Ian has provided her with a stable life and she is so bloodthirsty and obsessed with one incident of her past that she is ready to kill him if he proves to be what she thinks he is. She also has minimal regrets for her wrongs. And then in the end, she does something I consider to be unforgivable.

Ian was frustrating in his own right. If he came clean right at the beginning, all this lunacy would not ensue. But I guess, we wouldn’t have this story then too.

I don’t mind books about protagonists who are flawed as much as Jersey is. But we don’t really see her redeem herself. We don’t see her recover from her erratic and manic behavior. We don’t see her go to therapy or any conscious attempt to right her wrongs.

I usually love Jewel E An’s unique stories. She has a unorthodox writing style that appeals to me. But this one just totally missed the mark for me and turned out to be my least  favorite book by her.


ratings

★★☆☆☆

ARC REVIEW : THE UNLIKELY LIFE OF MAISIE MEADOWS

When Maisie Meadows finds herself single and jobless on New Year’s Day, she resolves that this will be the year she focuses on bringing her scattered family back together. Romance is all very well, but it’s the people you grew up with that matter the most.

But a new job working at an auction house puts her in the path of Theo, a gorgeous but unattainable man who she can’t help but be distracted by. As their bond begins to grow, Maisie finds herself struggling to fulfil the promise she made to herself – but the universe has other ideas, and it’s not long before the Meadows family are thrown back together in the most unlikely of circumstances…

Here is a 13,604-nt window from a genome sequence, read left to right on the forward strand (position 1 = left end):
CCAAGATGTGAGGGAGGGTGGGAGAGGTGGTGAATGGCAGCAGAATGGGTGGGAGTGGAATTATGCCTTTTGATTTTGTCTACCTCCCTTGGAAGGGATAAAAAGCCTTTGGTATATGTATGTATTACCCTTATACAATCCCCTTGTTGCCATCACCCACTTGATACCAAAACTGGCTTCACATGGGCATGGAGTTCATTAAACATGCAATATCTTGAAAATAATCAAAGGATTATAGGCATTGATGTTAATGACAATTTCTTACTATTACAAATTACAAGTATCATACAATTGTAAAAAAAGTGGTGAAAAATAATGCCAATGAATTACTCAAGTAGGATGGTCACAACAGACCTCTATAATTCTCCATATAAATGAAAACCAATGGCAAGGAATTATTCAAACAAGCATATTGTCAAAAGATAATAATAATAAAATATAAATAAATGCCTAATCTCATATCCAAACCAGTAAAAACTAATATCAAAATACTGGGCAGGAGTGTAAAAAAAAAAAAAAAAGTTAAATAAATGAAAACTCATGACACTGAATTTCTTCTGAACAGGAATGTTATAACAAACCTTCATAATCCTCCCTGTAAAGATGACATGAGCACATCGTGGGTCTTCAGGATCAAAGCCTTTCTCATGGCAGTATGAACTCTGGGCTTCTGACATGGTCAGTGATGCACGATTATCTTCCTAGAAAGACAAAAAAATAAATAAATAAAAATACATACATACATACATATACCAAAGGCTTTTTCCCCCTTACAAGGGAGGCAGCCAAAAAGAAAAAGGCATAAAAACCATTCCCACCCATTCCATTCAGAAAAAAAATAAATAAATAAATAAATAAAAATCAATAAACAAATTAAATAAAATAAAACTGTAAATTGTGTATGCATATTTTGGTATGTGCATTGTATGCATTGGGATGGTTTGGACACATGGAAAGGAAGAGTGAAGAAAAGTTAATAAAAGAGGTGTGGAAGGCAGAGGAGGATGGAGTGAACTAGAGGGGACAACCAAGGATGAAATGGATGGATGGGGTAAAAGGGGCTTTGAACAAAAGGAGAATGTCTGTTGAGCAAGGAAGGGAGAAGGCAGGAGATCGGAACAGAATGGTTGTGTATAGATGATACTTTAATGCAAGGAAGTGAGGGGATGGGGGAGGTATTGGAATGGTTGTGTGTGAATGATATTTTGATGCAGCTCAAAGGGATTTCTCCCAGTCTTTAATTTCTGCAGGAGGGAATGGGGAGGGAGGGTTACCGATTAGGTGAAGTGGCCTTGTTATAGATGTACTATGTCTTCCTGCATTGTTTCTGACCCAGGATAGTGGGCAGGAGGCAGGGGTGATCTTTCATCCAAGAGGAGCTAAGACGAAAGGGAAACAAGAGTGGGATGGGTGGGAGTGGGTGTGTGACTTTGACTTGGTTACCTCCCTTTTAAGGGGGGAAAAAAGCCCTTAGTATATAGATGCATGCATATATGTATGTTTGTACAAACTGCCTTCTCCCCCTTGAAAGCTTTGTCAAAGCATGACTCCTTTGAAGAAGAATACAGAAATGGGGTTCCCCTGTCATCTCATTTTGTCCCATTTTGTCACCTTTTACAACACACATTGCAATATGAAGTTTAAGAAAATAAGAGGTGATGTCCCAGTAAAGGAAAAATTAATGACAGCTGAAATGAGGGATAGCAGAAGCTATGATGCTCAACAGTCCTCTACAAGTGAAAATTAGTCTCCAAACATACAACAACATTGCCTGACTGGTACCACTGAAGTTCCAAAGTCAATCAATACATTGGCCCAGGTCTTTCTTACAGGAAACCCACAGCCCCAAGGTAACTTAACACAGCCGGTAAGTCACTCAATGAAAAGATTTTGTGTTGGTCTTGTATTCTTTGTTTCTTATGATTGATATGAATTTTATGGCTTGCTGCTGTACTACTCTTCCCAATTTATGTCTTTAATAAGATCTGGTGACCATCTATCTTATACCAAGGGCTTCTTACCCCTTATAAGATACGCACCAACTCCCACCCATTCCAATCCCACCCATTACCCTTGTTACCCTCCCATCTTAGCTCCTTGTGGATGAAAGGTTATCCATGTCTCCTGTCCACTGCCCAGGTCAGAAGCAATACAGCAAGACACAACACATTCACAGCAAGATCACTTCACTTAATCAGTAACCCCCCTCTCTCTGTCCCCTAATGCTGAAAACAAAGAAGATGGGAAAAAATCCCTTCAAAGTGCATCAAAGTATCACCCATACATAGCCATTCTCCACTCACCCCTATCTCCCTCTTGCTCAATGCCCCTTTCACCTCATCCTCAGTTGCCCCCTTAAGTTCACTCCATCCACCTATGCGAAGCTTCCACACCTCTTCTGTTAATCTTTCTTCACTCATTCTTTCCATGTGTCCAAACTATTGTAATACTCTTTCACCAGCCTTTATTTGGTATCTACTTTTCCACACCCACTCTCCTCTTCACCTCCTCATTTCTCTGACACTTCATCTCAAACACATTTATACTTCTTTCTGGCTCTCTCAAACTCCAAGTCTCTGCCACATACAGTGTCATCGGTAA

Can dealing with other people’s treasures help Maisie to let go of the past, and teach her who she ought to treasure the most?


review
Maisie dreams of having her family together again. And when she comes across an incomplete piece of treasure in her workplace of an auction house, she gets the strange idea of completing this puzzle to reunite her family. After her mother threw her cheating father out when she was 7, Maisie was forced to watch quietly the storm raging her family – a scorned mother, three indifferent older teenage siblings and an absent and yet adoring father. As a result of a childhood out of her control, Maisie grows to be a control freak as an adult. She likes order and symmetry. The only time she allows herself to lose control is when she paints random paintings in the walls, ceilings and floors of a room in her house she keeps locked and a secret.

Maisie is a charming and adorable character. I really loved her in the beginning. But eventually, her naivety and tendency to assume things without asking, started to irk me. The first half was a 5-star read for me. But the second half was so rife with miscommunication and misunderstandings, with Maisie’s character almost crossing the line between cute and frustrating.